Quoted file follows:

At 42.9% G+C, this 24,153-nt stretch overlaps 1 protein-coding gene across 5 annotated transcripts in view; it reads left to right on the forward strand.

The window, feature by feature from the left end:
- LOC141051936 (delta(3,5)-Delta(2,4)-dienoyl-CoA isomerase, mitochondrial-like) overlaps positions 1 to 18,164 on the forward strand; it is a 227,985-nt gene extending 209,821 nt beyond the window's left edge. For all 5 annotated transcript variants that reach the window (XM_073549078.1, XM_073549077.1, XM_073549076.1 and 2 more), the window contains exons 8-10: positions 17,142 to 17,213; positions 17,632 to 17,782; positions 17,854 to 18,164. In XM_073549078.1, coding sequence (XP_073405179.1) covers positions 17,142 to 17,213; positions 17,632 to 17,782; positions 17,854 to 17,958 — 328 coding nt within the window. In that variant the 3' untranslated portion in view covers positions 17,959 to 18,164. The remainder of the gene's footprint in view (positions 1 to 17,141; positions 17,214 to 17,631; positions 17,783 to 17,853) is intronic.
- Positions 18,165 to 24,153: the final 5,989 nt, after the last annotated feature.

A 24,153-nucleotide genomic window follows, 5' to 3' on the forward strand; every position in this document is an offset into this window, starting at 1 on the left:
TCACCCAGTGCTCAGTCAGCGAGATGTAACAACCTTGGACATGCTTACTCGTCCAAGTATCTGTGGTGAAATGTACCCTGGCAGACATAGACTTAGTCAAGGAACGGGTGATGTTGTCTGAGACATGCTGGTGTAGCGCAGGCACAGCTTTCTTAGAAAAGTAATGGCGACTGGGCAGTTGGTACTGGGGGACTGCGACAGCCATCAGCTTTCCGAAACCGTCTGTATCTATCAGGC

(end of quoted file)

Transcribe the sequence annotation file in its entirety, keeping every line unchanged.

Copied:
At 42.9% G+C, this 24,153-nt stretch overlaps 1 protein-coding gene across 5 annotated transcripts in view; it reads left to right on the forward strand.

The window, feature by feature from the left end:
- LOC141051936 (delta(3,5)-Delta(2,4)-dienoyl-CoA isomerase, mitochondrial-like) overlaps positions 1 to 18,164 on the forward strand; it is a 227,985-nt gene extending 209,821 nt beyond the window's left edge. For all 5 annotated transcript variants that reach the window (XM_073549078.1, XM_073549077.1, XM_073549076.1 and 2 more), the window contains exons 8-10: positions 17,142 to 17,213; positions 17,632 to 17,782; positions 17,854 to 18,164. In XM_073549078.1, coding sequence (XP_073405179.1) covers positions 17,142 to 17,213; positions 17,632 to 17,782; positions 17,854 to 17,958 — 328 coding nt within the window. In that variant the 3' untranslated portion in view covers positions 17,959 to 18,164. The remainder of the gene's footprint in view (positions 1 to 17,141; positions 17,214 to 17,631; positions 17,783 to 17,853) is intronic.
- Positions 18,165 to 24,153: the final 5,989 nt, after the last annotated feature.

A 24,153-nucleotide genomic window follows, 5' to 3' on the forward strand; every position in this document is an offset into this window, starting at 1 on the left:
TCACCCAGTGCTCAGTCAGCGAGATGTAACAACCTTGGACATGCTTACTCGTCCAAGTATCTGTGGTGAAATGTACCCTGGCAGACATAGACTTAGTCAAGGAACGGGTGATGTTGTCTGAGACATGCTGGTGTAGCGCAGGCACAGCTTTCTTAGAAAAGTAATGGCGACTGGGCAGTTGGTACTGGGGGACTGCGACAGCCATCAGCTTTCCGAAACCGTCTGTATCTATCAGGC